Ordered sets

In the late 1980s I became interested in how one can sort data if one knows some order constraints already. Because of the information- theoretic lower bound the complexity of these sorting problems is related to the number of linear extensions of the partially ordered set determined by the constraints. Computing this number is, in general, #P-complete but I found some classes of posets for which there were efficient algorithms. There were also a few spin-off results deriving from these studies.

Papers on ordered sets

  1. Zigzag permutations and comparisons of adjacent elements, Information Processing Letters 21 (1985), 187-189.
  2. Computing the number of mergings with constraints, Information Processing Letters 24 (1987), 289-292 (with H.W. Chang).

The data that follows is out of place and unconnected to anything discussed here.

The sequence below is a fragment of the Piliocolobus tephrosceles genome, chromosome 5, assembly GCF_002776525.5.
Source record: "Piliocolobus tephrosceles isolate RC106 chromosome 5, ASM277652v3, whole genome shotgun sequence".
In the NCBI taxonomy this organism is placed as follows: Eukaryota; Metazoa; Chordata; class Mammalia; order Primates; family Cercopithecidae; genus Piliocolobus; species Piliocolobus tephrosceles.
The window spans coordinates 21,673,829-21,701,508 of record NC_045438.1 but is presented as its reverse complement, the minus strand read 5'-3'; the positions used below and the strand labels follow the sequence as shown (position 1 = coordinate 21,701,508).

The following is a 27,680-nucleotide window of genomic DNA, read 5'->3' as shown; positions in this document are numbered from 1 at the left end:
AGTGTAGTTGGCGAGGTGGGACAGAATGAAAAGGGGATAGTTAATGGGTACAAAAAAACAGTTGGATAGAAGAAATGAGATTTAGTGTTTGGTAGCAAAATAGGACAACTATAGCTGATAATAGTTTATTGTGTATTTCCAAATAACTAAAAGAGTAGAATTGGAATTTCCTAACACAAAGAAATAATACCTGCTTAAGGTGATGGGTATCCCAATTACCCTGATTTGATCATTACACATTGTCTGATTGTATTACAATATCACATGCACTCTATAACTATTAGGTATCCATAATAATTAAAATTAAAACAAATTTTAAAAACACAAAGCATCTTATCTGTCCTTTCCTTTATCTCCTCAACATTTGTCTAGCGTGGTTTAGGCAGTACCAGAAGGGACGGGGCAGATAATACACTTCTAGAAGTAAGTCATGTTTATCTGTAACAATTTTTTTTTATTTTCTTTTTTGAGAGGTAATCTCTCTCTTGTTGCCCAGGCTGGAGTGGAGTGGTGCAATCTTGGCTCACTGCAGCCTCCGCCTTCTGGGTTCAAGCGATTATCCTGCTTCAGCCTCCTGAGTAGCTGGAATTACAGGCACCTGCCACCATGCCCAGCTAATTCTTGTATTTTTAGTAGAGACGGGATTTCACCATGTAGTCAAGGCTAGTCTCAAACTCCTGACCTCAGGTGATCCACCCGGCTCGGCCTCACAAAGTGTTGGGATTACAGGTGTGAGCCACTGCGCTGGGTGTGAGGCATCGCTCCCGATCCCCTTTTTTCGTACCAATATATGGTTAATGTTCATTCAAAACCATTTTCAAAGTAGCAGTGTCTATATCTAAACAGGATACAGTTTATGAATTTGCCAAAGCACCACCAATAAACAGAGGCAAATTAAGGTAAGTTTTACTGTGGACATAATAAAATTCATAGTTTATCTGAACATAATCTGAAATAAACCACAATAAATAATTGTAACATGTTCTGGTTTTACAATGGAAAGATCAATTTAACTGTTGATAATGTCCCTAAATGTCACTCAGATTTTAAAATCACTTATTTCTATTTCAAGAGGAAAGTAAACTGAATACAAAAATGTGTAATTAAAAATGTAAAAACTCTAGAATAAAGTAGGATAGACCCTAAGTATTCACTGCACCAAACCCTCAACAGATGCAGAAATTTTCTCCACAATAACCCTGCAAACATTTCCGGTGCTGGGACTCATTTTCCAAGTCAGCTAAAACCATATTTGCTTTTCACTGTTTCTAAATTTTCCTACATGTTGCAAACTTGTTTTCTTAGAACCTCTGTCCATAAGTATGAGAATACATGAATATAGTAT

3. On the width of an orientation of a tree, Order 5 (1988), 33-43 (with D.T.H. Ng).
  4. Sorting with powerful primitive operations, J. Comb. Math. and Comb. Comp. 4 (1989), 29-36 (with D. Nussbaum).
  5. On computing the number of linear extensions of a tree, Order 7 (1990), 23-25.
  6. The recursive structure of some ordering problems, BIT 31 (1991), 194-201.
  7. Partial orders and comparison problems, Sixteenth Southeastern Conference on Combinatorics, Graph Theory and Computing, (Boca Raton, February 1985), Congressus Numerantium 47, 77-88.
  8. Extensions of partial orders of bounded width, (Winnipeg, October 1985), Congressus Numerantium 52, 21-35 (with H.W. Chang).
  9. Partially ordered sets and sorting, Proceedings of the Institute of Mathematics and its Applications Conference on Computers in Mathematical Research (Cardiff, September 1986), Clarendon Press (Oxford 1988), 161-176.
  10. The complexity of order, Proceedings of the 1987 NATO Advanced Study Institute on Algorithms and Order (Ottawa, May 1987), Reidel 1989, 195-230.